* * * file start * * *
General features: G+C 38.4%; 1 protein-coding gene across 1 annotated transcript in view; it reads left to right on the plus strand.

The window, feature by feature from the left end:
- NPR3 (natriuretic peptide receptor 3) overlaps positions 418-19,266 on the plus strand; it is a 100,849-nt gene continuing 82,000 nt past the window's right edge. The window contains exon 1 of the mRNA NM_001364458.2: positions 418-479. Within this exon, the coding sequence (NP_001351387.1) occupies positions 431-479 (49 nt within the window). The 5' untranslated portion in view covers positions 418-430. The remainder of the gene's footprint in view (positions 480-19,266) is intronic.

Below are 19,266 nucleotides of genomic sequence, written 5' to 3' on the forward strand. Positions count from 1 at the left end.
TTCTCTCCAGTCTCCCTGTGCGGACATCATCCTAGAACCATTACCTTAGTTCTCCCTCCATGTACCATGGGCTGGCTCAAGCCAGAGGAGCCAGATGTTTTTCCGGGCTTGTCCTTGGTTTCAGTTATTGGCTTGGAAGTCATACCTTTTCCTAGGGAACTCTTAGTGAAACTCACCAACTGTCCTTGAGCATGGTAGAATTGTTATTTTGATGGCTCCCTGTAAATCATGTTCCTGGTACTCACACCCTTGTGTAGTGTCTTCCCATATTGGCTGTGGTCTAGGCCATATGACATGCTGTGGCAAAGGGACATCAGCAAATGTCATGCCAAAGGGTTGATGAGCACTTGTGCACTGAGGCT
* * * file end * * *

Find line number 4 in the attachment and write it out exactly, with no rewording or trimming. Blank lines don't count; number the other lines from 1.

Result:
Below are 19,266 nucleotides of genomic sequence, written 5' to 3' on the forward strand. Positions count from 1 at the left end.